Garland was more emphatic: “We ain’t tellin‘,” he told them. “We ain’t tellin‘ no-f**kin‘-body!”
Never off the clock
Back on Versailles Avenue that Saturday afternoon, Murphy shouted across the street to a woman he knew lived nearby. “What’s the CNN report?” he asked her. She let out a laugh. When he does investigations after incidents like this, he usually approaches people in the streets with a smile.
When she got closer, the woman said she had seen a woman with the man who had been shot and that she had been carrying a baby who was covered in blood.
“This ain’t a job,” said Murphy, back at the Healthy Village. “This is work. … This ain’t like a 9 to 5, where as soon as the clock stops, you stop.”
“Every time you step out the door, you’re working,” said Menifee. “While you’re in the crib, you’re working. While you’re on social media, you’re working.”
The program receives funding to the tune of $60,000, indirectly via the RK Mellon Foundation. Eventually, Garland hopes to expand the program to other Mon Valley communities, like Clairton and Duquesne.
And he’s always fighting to pay the interrupters a living wage. Currently, they earn $20 an hour, and Garland said he is pursuing funding that would make that $40,000 annually, plus benefits.
“The money’s cool, don’t get it wrong, but the drive is from the heart,” said Huggins. “Being a positive influence and just making a change to where you grew up at — that’s the main thing, just making a change, being a part of something positive.”
Update: One of the photographs included in an earlier version of this story was removed at the request of a person who appeared in it.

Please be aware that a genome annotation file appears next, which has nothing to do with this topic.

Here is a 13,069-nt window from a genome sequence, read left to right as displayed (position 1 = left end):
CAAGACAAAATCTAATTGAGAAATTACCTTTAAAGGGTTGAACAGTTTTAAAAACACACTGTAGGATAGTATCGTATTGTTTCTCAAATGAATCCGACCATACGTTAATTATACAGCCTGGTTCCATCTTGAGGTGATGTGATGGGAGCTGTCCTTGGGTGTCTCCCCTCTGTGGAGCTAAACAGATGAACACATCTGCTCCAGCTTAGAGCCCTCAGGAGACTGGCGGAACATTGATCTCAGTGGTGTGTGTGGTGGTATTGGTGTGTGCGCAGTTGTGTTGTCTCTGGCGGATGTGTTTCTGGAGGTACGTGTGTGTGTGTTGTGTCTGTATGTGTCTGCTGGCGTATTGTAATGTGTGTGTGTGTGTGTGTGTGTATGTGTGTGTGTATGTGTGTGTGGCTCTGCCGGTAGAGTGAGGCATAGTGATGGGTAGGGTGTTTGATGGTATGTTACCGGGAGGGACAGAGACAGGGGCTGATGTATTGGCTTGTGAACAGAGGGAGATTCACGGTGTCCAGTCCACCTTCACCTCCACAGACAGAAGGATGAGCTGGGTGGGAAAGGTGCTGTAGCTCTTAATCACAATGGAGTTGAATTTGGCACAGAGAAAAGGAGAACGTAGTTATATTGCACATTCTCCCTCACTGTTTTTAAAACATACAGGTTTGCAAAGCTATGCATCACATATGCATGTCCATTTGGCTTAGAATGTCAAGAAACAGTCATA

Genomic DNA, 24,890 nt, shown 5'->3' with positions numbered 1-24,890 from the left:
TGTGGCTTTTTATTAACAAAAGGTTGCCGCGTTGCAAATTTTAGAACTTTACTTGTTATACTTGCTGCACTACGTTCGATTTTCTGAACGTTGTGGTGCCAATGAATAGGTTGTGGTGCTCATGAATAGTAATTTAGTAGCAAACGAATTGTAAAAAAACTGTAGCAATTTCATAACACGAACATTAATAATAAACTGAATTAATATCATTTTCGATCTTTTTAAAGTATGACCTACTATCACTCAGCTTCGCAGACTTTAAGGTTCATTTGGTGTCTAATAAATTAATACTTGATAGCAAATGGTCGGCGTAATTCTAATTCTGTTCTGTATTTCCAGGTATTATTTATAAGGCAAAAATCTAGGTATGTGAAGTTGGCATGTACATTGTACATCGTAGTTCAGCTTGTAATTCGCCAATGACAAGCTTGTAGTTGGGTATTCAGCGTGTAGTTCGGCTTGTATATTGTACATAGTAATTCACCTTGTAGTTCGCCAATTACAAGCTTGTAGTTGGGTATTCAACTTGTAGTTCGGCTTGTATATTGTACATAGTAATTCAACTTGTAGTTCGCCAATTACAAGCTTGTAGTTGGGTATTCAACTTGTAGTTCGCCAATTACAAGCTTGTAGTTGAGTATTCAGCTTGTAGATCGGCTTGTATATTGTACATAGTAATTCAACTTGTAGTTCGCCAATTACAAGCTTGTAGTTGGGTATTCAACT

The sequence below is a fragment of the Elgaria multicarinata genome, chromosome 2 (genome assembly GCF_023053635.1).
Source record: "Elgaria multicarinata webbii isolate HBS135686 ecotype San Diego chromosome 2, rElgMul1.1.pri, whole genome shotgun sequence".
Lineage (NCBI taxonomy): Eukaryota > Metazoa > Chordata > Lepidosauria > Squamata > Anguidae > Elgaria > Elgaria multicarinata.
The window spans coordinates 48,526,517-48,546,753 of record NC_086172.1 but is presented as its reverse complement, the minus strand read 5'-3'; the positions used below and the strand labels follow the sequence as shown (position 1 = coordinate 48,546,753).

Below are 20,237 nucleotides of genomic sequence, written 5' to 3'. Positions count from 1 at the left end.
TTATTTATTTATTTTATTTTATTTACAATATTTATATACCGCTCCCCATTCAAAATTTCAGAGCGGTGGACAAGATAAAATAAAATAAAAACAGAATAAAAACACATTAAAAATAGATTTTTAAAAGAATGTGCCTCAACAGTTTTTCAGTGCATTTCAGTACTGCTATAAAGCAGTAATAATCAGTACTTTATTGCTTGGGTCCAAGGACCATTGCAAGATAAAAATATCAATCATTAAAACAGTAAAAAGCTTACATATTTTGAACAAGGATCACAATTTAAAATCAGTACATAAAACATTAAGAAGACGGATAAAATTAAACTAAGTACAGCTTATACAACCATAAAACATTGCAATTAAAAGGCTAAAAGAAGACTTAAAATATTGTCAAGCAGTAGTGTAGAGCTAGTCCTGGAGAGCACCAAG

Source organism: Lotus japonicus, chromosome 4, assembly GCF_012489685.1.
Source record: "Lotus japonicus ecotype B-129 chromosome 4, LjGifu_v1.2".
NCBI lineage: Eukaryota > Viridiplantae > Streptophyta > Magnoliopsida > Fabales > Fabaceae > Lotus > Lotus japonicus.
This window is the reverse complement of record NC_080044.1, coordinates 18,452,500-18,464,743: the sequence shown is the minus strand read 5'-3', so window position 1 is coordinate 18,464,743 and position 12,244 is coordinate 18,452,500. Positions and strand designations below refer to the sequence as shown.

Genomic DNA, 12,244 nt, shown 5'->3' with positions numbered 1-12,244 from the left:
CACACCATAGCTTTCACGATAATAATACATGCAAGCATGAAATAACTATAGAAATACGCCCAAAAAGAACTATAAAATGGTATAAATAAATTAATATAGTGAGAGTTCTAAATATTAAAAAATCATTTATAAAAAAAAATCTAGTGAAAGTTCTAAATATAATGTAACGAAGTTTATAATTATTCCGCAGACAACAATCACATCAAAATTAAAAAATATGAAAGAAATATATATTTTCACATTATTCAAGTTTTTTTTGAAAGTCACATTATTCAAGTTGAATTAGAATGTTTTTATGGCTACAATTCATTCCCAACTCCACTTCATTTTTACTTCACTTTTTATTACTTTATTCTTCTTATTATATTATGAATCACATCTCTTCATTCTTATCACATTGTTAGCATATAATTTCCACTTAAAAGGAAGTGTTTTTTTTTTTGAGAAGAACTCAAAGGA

Quinn Glabicki is the environment and climate reporter at PublicSource and a Report for America corps member. He can be reached at email@example.com and on Twitter and Instagram @quinnglabicki.
Amelia Winger is PublicSource’s health reporter with a focus on mental health. She can be reached at firstname.lastname@example.org.
This story was fact-checked by Terryaun Bell.
This reporting has been made possible in part through the Staunton Farm Mental Health Reporting Fellowship and the Jewish Healthcare Foundation.
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Through Dec. 31, the Wyncote Foundation, Loud Hound Foundation and our generous local match pool supporters will match your new monthly donation 12 times or double your one-time gift, all up to $1,000. Now that's good news!
Readers tell us they can't find the information they get from our reporting anywhere else, and we're proud to provide this important service for our community. We work hard to produce accurate, timely, impactful journalism without paywalls that keeps our region informed and moving forward.
However, only about .1% of the people who read our stories contribute to our work financially. Our newsroom depends on the generosity of readers like yourself to make our high-quality local journalism possible, and the costs of the resources it takes to produce it have been rising, so each member means a lot to us.
Your MATCHED donation to our nonprofit newsroom helps ensure everyone in Allegheny County can stay up-to-date about decisions and events that affect them. Please make your gift of support now.